The questionnaire does not cover copyright, which is a separate intellectual property right from design rights. Copyright can, however, be brought up in some supplementary information fields in the questionnaire, if the matter is perceived to be relevant in the protection created by design rights.
A design right, i.e. the legal exclusivity for the use of a model, can be primarily obtained by registering it in the desired area. The design must be new and unique, in any case not earlier than one year before the application for registration was published. The Protection is valid for 5 years at a time and the registration can be renewed up to 4 times, so the maximum grace period is 25 years. A registration covering a design right for the whole EU area is called a registered community design.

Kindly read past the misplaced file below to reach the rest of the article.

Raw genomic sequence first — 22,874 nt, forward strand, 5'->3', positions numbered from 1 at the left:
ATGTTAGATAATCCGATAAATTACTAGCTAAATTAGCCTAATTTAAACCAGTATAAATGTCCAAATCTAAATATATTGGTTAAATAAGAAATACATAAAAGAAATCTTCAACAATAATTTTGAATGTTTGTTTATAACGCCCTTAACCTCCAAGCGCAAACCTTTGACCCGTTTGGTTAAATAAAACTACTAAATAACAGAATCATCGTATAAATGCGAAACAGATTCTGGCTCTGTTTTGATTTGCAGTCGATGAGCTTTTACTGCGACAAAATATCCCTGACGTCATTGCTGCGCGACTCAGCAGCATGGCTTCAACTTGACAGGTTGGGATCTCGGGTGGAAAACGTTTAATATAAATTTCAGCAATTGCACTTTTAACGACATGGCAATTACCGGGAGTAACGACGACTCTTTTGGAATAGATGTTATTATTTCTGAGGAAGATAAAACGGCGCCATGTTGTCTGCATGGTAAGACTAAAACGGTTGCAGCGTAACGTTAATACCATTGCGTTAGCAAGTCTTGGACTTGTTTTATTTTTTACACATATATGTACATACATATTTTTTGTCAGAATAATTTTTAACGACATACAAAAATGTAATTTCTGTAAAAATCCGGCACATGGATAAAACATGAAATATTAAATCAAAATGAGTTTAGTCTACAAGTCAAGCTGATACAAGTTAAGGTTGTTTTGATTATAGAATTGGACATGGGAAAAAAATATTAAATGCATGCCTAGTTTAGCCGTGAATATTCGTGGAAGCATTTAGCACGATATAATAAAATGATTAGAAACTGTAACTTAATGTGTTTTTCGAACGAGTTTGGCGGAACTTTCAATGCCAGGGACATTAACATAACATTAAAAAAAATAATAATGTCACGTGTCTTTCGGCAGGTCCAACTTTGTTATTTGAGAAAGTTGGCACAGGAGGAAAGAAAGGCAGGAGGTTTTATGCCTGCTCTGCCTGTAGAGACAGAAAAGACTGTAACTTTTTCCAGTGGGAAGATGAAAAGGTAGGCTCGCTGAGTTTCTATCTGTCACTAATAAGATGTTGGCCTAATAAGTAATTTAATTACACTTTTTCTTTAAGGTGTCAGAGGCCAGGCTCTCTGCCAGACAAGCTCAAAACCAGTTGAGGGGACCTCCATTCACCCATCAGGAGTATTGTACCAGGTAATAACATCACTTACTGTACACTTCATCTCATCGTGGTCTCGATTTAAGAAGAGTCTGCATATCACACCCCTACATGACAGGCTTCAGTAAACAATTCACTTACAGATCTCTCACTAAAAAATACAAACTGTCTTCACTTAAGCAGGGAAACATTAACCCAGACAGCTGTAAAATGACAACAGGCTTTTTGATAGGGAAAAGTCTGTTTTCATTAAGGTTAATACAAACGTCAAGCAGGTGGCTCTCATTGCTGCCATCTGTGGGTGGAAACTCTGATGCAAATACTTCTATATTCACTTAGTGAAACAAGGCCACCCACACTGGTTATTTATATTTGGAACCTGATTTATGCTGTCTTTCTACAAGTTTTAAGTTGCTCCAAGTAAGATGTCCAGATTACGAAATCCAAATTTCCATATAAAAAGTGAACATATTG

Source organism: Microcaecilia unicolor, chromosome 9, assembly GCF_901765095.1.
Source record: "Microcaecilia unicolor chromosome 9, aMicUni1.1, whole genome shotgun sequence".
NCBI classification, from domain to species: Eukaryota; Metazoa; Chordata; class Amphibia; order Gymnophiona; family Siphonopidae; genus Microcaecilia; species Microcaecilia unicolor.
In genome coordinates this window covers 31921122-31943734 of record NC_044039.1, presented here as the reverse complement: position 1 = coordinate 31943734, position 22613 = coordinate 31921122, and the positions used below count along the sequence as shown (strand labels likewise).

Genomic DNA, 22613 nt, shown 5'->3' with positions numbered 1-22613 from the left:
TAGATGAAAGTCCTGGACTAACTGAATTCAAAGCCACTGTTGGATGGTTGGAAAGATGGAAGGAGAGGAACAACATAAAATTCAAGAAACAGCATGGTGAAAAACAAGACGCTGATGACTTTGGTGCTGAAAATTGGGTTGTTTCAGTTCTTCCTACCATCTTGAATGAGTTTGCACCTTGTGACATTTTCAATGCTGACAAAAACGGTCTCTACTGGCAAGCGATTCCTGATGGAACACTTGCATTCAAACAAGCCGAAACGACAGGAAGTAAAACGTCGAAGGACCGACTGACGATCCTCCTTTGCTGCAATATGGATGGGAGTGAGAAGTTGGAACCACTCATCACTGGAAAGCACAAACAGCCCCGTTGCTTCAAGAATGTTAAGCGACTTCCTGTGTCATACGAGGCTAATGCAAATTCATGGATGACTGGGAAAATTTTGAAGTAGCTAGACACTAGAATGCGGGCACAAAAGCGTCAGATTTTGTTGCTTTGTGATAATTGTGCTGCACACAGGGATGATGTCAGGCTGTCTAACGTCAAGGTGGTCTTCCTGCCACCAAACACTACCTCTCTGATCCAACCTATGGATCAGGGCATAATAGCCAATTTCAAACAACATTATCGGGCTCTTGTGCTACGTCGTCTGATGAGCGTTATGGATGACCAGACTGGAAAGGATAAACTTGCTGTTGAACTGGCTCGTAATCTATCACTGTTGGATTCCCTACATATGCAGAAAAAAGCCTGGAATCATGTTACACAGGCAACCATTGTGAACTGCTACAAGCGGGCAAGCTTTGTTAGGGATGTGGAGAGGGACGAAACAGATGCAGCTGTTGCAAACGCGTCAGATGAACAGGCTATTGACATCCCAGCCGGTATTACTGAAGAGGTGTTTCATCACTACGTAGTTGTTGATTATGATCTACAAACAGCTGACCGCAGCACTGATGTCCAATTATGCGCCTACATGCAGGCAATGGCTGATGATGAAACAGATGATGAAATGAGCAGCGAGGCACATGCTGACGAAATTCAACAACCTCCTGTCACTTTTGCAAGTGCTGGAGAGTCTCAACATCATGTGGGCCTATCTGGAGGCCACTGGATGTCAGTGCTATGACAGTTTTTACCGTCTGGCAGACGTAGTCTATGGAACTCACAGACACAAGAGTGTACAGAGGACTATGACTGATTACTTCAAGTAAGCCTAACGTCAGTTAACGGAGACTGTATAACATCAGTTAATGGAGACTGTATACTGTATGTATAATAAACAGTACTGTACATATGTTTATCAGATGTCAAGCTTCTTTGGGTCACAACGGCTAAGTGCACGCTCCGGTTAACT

An exception to the aforementioned: even without registering in the EU, you can be granted an unregistered community design, which is valid for 3 years from the time when the model has been sufficiently widely published in the EU. As in the case of copyright protection, the form of protection is an insecure means of protection, since it can be accompanied by difficult display issues and protection is only valid against counterfeiting. This remedy is therefore not suitable for e.g. a competitive situation, which occurs in good faith, between two companies.
Some further observations concerning the Survey
In particular, points 2-4 should also be clarified in the supplementary information field if a problem has been observed with the model protection system in the EU, on any general level.
Something which has occasionally surfaced in Ornamo’s consultancy work has even been an eventually tricky issue for its designer members: design no longer means only the design of objects in the 2010, but increasingly in the field of professional design, the result of the design process can be e.g. a service concept. At the same time, the legal situation is that the services as a whole are not protected by any intellectual property.